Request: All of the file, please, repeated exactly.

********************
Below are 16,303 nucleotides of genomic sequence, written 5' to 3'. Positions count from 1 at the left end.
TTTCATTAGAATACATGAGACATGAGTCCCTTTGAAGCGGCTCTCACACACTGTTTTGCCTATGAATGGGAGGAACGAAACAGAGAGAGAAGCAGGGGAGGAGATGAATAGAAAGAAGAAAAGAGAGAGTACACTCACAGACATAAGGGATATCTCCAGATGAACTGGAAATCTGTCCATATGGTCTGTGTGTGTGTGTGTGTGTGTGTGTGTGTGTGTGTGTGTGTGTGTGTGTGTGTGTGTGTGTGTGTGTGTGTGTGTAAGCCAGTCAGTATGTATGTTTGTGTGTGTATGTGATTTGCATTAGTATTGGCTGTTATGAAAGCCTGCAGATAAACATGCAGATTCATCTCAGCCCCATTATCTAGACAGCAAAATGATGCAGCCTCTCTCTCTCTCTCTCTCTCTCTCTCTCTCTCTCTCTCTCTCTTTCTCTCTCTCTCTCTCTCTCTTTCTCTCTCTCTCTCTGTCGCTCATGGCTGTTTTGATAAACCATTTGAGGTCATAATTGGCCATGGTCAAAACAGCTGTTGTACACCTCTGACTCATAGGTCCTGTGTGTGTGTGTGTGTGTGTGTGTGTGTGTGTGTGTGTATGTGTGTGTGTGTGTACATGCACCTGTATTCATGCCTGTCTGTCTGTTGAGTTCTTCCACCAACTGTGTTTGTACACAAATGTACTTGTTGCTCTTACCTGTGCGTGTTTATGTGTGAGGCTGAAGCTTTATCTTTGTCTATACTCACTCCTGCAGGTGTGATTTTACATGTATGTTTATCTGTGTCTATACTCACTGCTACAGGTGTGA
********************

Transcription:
Below are 16,303 nucleotides of genomic sequence, written 5' to 3'. Positions count from 1 at the left end.
TTTCATTAGAATACATGAGACATGAGTCCCTTTGAAGCGGCTCTCACACACTGTTTTGCCTATGAATGGGAGGAACGAAACAGAGAGAGAAGCAGGGGAGGAGATGAATAGAAAGAAGAAAAGAGAGAGTACACTCACAGACATAAGGGATATCTCCAGATGAACTGGAAATCTGTCCATATGGTCTGTGTGTGTGTGTGTGTGTGTGTGTGTGTGTGTGTGTGTGTGTGTGTGTGTGTGTGTGTGTGTGTGTGTGTGTGTAAGCCAGTCAGTATGTATGTTTGTGTGTGTATGTGATTTGCATTAGTATTGGCTGTTATGAAAGCCTGCAGATAAACATGCAGATTCATCTCAGCCCCATTATCTAGACAGCAAAATGATGCAGCCTCTCTCTCTCTCTCTCTCTCTCTCTCTCTCTCTCTCTCTCTCTTTCTCTCTCTCTCTCTCTCTCTTTCTCTCTCTCTCTCTGTCGCTCATGGCTGTTTTGATAAACCATTTGAGGTCATAATTGGCCATGGTCAAAACAGCTGTTGTACACCTCTGACTCATAGGTCCTGTGTGTGTGTGTGTGTGTGTGTGTGTGTGTGTGTGTGTATGTGTGTGTGTGTGTACATGCACCTGTATTCATGCCTGTCTGTCTGTTGAGTTCTTCCACCAACTGTGTTTGTACACAAATGTACTTGTTGCTCTTACCTGTGCGTGTTTATGTGTGAGGCTGAAGCTTTATCTTTGTCTATACTCACTCCTGCAGGTGTGATTTTACATGTATGTTTATCTGTGTCTATACTCACTGCTACAGGTGTGA